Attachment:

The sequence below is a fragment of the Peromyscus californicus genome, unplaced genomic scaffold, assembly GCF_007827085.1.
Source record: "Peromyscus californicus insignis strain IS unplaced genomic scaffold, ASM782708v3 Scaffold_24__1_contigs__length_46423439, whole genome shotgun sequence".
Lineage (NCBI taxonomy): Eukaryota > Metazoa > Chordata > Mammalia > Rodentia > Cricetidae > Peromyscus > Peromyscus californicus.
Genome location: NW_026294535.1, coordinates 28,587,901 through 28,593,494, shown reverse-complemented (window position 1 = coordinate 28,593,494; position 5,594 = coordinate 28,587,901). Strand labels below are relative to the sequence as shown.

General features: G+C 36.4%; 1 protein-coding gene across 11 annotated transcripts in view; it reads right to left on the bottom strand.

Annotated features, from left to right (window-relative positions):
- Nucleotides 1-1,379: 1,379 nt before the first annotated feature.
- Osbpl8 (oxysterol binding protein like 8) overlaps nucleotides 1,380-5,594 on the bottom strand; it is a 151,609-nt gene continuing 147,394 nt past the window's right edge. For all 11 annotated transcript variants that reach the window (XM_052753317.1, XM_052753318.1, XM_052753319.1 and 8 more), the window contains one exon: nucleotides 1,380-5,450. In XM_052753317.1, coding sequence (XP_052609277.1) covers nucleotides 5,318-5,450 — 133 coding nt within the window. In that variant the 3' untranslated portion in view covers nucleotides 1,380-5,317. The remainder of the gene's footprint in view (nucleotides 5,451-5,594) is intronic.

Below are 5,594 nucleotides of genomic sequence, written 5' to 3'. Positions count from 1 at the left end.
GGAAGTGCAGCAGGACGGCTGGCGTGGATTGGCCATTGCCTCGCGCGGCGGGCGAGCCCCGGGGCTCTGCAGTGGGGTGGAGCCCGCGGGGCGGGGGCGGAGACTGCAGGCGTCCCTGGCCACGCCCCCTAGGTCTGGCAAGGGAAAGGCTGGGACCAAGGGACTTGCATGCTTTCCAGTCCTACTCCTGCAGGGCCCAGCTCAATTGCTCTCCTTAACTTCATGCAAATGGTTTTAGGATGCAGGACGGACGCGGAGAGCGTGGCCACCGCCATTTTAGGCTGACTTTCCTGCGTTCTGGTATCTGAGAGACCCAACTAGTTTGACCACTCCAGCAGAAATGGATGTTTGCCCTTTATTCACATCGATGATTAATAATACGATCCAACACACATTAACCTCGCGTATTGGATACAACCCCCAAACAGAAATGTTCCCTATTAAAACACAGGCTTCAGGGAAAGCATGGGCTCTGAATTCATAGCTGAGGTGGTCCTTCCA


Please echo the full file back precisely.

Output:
The sequence below is a fragment of the Peromyscus californicus genome, unplaced genomic scaffold, assembly GCF_007827085.1.
Source record: "Peromyscus californicus insignis strain IS unplaced genomic scaffold, ASM782708v3 Scaffold_24__1_contigs__length_46423439, whole genome shotgun sequence".
Lineage (NCBI taxonomy): Eukaryota > Metazoa > Chordata > Mammalia > Rodentia > Cricetidae > Peromyscus > Peromyscus californicus.
Genome location: NW_026294535.1, coordinates 28,587,901 through 28,593,494, shown reverse-complemented (window position 1 = coordinate 28,593,494; position 5,594 = coordinate 28,587,901). Strand labels below are relative to the sequence as shown.

General features: G+C 36.4%; 1 protein-coding gene across 11 annotated transcripts in view; it reads right to left on the bottom strand.

Annotated features, from left to right (window-relative positions):
- Nucleotides 1-1,379: 1,379 nt before the first annotated feature.
- Osbpl8 (oxysterol binding protein like 8) overlaps nucleotides 1,380-5,594 on the bottom strand; it is a 151,609-nt gene continuing 147,394 nt past the window's right edge. For all 11 annotated transcript variants that reach the window (XM_052753317.1, XM_052753318.1, XM_052753319.1 and 8 more), the window contains one exon: nucleotides 1,380-5,450. In XM_052753317.1, coding sequence (XP_052609277.1) covers nucleotides 5,318-5,450 — 133 coding nt within the window. In that variant the 3' untranslated portion in view covers nucleotides 1,380-5,317. The remainder of the gene's footprint in view (nucleotides 5,451-5,594) is intronic.

Below are 5,594 nucleotides of genomic sequence, written 5' to 3'. Positions count from 1 at the left end.
GGAAGTGCAGCAGGACGGCTGGCGTGGATTGGCCATTGCCTCGCGCGGCGGGCGAGCCCCGGGGCTCTGCAGTGGGGTGGAGCCCGCGGGGCGGGGGCGGAGACTGCAGGCGTCCCTGGCCACGCCCCCTAGGTCTGGCAAGGGAAAGGCTGGGACCAAGGGACTTGCATGCTTTCCAGTCCTACTCCTGCAGGGCCCAGCTCAATTGCTCTCCTTAACTTCATGCAAATGGTTTTAGGATGCAGGACGGACGCGGAGAGCGTGGCCACCGCCATTTTAGGCTGACTTTCCTGCGTTCTGGTATCTGAGAGACCCAACTAGTTTGACCACTCCAGCAGAAATGGATGTTTGCCCTTTATTCACATCGATGATTAATAATACGATCCAACACACATTAACCTCGCGTATTGGATACAACCCCCAAACAGAAATGTTCCCTATTAAAACACAGGCTTCAGGGAAAGCATGGGCTCTGAATTCATAGCTGAGGTGGTCCTTCCA